The Relation between Resting State Connectivity and Creativity in Adolescents before and after Training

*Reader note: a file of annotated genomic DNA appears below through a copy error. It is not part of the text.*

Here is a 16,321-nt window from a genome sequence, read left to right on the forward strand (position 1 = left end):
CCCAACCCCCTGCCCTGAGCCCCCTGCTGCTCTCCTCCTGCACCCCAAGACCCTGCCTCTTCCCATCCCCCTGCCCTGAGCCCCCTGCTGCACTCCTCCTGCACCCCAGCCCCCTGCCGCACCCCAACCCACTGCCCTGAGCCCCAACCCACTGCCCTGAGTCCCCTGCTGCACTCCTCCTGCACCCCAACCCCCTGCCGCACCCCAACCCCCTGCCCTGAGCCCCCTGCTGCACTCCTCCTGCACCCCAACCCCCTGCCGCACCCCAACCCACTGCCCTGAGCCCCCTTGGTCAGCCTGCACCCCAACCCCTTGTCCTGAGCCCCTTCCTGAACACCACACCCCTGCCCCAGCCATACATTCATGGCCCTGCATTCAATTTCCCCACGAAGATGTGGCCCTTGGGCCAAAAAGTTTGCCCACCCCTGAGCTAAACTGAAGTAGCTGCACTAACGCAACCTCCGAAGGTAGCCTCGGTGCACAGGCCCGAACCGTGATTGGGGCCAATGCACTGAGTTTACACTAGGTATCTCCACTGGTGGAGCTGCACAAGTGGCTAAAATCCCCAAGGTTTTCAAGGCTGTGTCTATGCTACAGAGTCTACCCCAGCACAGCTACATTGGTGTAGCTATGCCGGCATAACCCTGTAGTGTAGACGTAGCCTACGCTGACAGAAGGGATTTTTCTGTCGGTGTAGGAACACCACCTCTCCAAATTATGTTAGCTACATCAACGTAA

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AbstractAn important component of creativity is divergent thinking, which involves the ability to generate novel and useful problem solutions. In this study, we tested the relation between resting-state functional connectivity of brain areas activated during a divergent thinking task (i.e., supramarginal gyrus, middle temporal gyrus, medial frontal gyrus) and the effect of practice in 32 adolescents aged 15–16. Over a period of two weeks, an experimental group (n = 16) conducted an 8-session Alternative Uses Task (AUT) training and an active control group (n = 16) conducted an 8-session rule switching training. Resting-state functional connectivity was measured before (pre-test) and after (post-test) training. Across groups at pre-test, stronger connectivity between the middle temporal gyrus and bilateral postcentral gyrus was associated with better divergent thinking performance. The AUT-training, however, did not significantly change functional connectivity. Post hoc analyses showed that change in divergent thinking performance over time was predicted by connectivity between left supramarginal gyrus and right occipital cortex. These results provide evidence for a relation between divergent thinking and resting-state functional connectivity in a task-positive network, taking an important step towards understanding creative cognition and functional brain connectivity.